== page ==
Live music - not tango

#21
So my basic view is that i want to have an understanding of the structure of the music, so i can have shared musicality with my follower, but i don't actually like knowing a song by heart, because then if i am not careful my dancing becomes somewhat abstract, and if my follower can't understand how i relate to the music they can't be in the music themselves.
This is part of what prompted the original post. Although we enjoy dancing to golden age tangos, we almost prefer live (non-tango) because of the uncertainty. Blues, jazz, reggae, etc. all have well defined structures, or perhaps I know a version of the song. But, and especially with jazz, the details when played live can be quite surprising and can create a dynamic tension between myself and my partner, which I find lacking when we dance to one of the handful of GA tangos which are played repeatedly. And this is why I do NOT enjoy DJed "alternative" events. They have the downside of not being tango and the downside of being overly predictable. One or the other, ok. But I can only dance to "Over the Rainbow", or "Red Right Hand", or whatever else is currently popular in the alt scene, so many times before I just want to scream.
 

opendoor

Well-Known Member
#22
..we almost prefer live (non-tango) because of the uncertainty...
Your notion of musicality is kind of mapping the music with motion (dynamic, voices, tempo, mood, orchestration, intensity...). But I think this does not define muzicality entirely. The dancer also has to invent something that is not set by the music.
 
#23
Are you sure you know my notion of musicality? I am also a jazz drummer, and I try to dance tango a bit the way I play, which is to improvise within the form, but not to slavishly follow the form. If you listen to jazz drummers, you'll hear that, although they do keep time, they also do far more than that.
 

opendoor

Well-Known Member
#24
Ouch, apparently got in hot water :nurse: To correct myself: I did not mean you. I was just referring to your post, and the lack of uncertainty and challenges. PEACE
 
#25
Ouch, apparently got in hot water :nurse: To correct myself: I did not mean you. I was just referring to your post, and the lack of uncertainty and challenges. PEACE
No problem. At my age, with a mind like a steel sieve, I've already forgotten whatever it was that you wrote, so it's hard to take offense.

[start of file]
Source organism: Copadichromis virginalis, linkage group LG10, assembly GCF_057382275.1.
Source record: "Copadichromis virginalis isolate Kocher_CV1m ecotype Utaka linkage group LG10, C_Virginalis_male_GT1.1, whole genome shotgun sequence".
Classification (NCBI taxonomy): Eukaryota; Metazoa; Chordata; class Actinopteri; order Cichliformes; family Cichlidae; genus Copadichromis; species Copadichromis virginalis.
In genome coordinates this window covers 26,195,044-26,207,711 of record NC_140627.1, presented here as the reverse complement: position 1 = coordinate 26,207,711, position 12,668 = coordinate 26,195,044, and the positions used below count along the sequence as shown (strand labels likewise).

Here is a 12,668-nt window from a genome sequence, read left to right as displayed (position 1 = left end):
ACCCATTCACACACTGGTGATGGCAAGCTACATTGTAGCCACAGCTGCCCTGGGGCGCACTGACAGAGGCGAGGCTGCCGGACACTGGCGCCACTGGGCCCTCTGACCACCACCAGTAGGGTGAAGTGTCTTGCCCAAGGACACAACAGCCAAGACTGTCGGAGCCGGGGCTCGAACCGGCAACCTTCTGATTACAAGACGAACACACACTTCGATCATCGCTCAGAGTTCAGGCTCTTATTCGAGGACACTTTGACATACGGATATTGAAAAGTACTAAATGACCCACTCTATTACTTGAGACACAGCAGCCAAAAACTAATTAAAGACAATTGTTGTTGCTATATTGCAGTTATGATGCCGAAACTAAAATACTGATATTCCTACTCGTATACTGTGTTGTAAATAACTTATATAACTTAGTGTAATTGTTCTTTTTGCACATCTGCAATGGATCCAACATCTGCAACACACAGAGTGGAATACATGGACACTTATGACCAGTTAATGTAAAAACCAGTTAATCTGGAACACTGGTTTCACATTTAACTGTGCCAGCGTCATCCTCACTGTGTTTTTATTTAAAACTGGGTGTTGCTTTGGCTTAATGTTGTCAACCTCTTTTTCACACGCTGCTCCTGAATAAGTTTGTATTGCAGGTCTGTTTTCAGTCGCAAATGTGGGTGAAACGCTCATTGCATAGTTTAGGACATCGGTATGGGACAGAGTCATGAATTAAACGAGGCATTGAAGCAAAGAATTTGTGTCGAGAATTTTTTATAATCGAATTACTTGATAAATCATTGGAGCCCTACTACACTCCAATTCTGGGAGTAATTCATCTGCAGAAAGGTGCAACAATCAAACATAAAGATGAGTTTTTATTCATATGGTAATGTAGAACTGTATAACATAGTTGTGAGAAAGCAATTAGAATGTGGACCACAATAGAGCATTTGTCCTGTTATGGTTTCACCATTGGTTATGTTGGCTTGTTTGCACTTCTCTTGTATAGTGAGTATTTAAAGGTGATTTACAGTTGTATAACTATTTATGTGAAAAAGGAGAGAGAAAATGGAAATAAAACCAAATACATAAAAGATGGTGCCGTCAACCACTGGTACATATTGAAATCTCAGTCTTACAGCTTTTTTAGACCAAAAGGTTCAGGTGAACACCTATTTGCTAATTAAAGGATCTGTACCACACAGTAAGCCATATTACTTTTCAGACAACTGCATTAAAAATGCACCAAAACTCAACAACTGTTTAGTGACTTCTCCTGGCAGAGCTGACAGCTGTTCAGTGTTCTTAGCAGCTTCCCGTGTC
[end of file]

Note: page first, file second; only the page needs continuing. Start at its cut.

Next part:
ArbeeNYC

Active Member
#26
From my experience the distinction between live and recorded music lies in the fact that while recorded music has an even and predictable beat, live music depends and the musician and that moment and usually it's either too slow, too fast or it alternates in between the two.
I find that in a Milonga it's easier to dance to a recorded music.
Almost all recorded tango music is easier to dance to and more consistent than live music. Not to mention that it's almost impossible these days to find a full tango orchestra that will stick to Golden Age music. Most like to improvise - often into extended solos and jazz ornamentation.
 

ArbeeNYC

Active Member
#27
And mine is the opposite of yours.
Last Sunday we had an orchestra of two musicians. Band and unplugged guitar. So much for the energy. And even the sound volume. The worst I've been supposed to dance on in terms of live music was an outdoor milonga with an orchestra of one musician, playing the guitar (unplugged too) and singing. Well I suppose he was singing, the lips were moving. Difficult to say though in such a large place and full of passers-by
Two musicians does not constitute an orchestra, much less a tango orchestra.
 

ArbeeNYC

Active Member
#28
Still have Cacho Dante's words in my ears: only milongueros went to the confiterias, but us serious dancers danced to live orchestras (especially Pugliese was his favorite). And Osvaldo Cartery admitted that he preferred the jazz and latin sets over tango, especially bolero had been his favorite for dancing close together.
I can understand that you try to stick to a dying tradition, jantango. But the traditions and customs you found in BsAs already were an artificial construction.
Tango is inherently atavistic. I mean, if you want to dance to modern music, there's plenty to go around. As for its death, I think you're off the mark there. Tango is an international obsession.
 
#32
Right, but the word "inherently" is in there. Is tango permanently, essentially, atavistic? Or is that just the (or one of the) modern context(s) around it now?
 

tangobro

Active Member
#33
Question for the open-minded.

My wife and I love dancing to live music - golden age tango preferred, but those bands/orquestas are hard to come by...
In New York City we have a few groups that play tango, one that recently formed is:

The Aces of Rhythm

The play in the spirit of the Juan D'Arienzo Orchestra

another is the Astoria Tango Club Orchestra



Maybe you can talk to your milonga organizers about bringing them to your area. More support would probably lead to more availability of good live tango music.

Each of their websites:

http://www.acesofrhythm.com/home/

http://www.astoriatangoorchestra.com/
 

tangobro

Active Member
#34
In New York City we have a few groups that play tango, one that recently formed is:

The Aces of Rhythm

They play in the spirit of the Juan D'Arienzo Orchestra
p.s. Yes, that is the milonguero "El Flaco Dani" Daniel Garcia among the dancers. He can be seen clearly for about the 1st 40 seconds of the vid.
 
#35
I'm not picky. I don't care whether the music is recorded or live. Each has their pluses and minuses. I care more about the people at the milonga and how much they help me have a good time.
 

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